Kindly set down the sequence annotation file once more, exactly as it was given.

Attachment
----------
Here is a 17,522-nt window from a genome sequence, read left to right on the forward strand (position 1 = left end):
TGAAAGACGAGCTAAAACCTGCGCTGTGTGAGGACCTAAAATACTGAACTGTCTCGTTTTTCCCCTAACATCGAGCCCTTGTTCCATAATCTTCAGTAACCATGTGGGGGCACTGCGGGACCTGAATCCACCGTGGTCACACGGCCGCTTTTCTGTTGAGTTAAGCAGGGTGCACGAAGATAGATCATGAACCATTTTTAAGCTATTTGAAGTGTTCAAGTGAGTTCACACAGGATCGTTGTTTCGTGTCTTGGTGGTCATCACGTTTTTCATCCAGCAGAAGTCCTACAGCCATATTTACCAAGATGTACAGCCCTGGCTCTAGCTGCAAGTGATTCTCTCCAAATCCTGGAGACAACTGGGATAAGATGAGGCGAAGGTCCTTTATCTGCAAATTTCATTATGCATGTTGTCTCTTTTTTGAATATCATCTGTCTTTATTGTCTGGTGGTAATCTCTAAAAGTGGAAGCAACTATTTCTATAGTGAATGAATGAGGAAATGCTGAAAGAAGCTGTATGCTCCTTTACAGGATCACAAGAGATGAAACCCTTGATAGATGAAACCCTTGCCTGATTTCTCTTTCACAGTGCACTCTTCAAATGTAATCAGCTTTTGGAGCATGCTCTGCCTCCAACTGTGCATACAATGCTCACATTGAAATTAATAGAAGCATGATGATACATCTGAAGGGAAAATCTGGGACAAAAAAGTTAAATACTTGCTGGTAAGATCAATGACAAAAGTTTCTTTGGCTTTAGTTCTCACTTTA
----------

Here is a 17,522-nt window from a genome sequence, read left to right on the forward strand (position 1 = left end):
TGAAAGACGAGCTAAAACCTGCGCTGTGTGAGGACCTAAAATACTGAACTGTCTCGTTTTTCCCCTAACATCGAGCCCTTGTTCCATAATCTTCAGTAACCATGTGGGGGCACTGCGGGACCTGAATCCACCGTGGTCACACGGCCGCTTTTCTGTTGAGTTAAGCAGGGTGCACGAAGATAGATCATGAACCATTTTTAAGCTATTTGAAGTGTTCAAGTGAGTTCACACAGGATCGTTGTTTCGTGTCTTGGTGGTCATCACGTTTTTCATCCAGCAGAAGTCCTACAGCCATATTTACCAAGATGTACAGCCCTGGCTCTAGCTGCAAGTGATTCTCTCCAAATCCTGGAGACAACTGGGATAAGATGAGGCGAAGGTCCTTTATCTGCAAATTTCATTATGCATGTTGTCTCTTTTTTGAATATCATCTGTCTTTATTGTCTGGTGGTAATCTCTAAAAGTGGAAGCAACTATTTCTATAGTGAATGAATGAGGAAATGCTGAAAGAAGCTGTATGCTCCTTTACAGGATCACAAGAGATGAAACCCTTGATAGATGAAACCCTTGCCTGATTTCTCTTTCACAGTGCACTCTTCAAATGTAATCAGCTTTTGGAGCATGCTCTGCCTCCAACTGTGCATACAATGCTCACATTGAAATTAATAGAAGCATGATGATACATCTGAAGGGAAAATCTGGGACAAAAAAGTTAAATACTTGCTGGTAAGATCAATGACAAAAGTTTCTTTGGCTTTAGTTCTCACTTTA